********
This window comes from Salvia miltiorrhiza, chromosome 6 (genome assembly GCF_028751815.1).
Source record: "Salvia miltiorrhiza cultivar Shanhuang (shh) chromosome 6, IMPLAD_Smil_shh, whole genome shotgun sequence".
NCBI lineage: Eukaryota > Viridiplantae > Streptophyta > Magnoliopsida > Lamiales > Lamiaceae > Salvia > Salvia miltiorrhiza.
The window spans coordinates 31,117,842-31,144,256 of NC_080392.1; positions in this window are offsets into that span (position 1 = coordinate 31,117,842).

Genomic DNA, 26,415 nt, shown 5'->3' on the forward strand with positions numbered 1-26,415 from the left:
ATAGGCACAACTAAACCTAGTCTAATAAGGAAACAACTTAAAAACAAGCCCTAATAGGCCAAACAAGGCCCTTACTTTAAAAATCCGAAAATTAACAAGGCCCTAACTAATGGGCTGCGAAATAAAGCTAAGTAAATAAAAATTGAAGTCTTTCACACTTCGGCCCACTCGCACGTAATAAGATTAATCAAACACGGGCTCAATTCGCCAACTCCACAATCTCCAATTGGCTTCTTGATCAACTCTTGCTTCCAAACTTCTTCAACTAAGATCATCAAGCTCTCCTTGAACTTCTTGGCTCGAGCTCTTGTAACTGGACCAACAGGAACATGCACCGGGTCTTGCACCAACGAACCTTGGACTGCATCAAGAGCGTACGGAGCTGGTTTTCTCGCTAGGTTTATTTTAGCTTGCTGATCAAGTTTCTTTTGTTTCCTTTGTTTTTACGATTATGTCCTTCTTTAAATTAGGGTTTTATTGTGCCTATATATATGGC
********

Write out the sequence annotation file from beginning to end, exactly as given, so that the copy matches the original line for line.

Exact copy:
This window comes from Salvia miltiorrhiza, chromosome 6 (genome assembly GCF_028751815.1).
Source record: "Salvia miltiorrhiza cultivar Shanhuang (shh) chromosome 6, IMPLAD_Smil_shh, whole genome shotgun sequence".
NCBI lineage: Eukaryota > Viridiplantae > Streptophyta > Magnoliopsida > Lamiales > Lamiaceae > Salvia > Salvia miltiorrhiza.
The window spans coordinates 31,117,842-31,144,256 of NC_080392.1; positions in this window are offsets into that span (position 1 = coordinate 31,117,842).

Genomic DNA, 26,415 nt, shown 5'->3' on the forward strand with positions numbered 1-26,415 from the left:
ATAGGCACAACTAAACCTAGTCTAATAAGGAAACAACTTAAAAACAAGCCCTAATAGGCCAAACAAGGCCCTTACTTTAAAAATCCGAAAATTAACAAGGCCCTAACTAATGGGCTGCGAAATAAAGCTAAGTAAATAAAAATTGAAGTCTTTCACACTTCGGCCCACTCGCACGTAATAAGATTAATCAAACACGGGCTCAATTCGCCAACTCCACAATCTCCAATTGGCTTCTTGATCAACTCTTGCTTCCAAACTTCTTCAACTAAGATCATCAAGCTCTCCTTGAACTTCTTGGCTCGAGCTCTTGTAACTGGACCAACAGGAACATGCACCGGGTCTTGCACCAACGAACCTTGGACTGCATCAAGAGCGTACGGAGCTGGTTTTCTCGCTAGGTTTATTTTAGCTTGCTGATCAAGTTTCTTTTGTTTCCTTTGTTTTTACGATTATGTCCTTCTTTAAATTAGGGTTTTATTGTGCCTATATATATGGC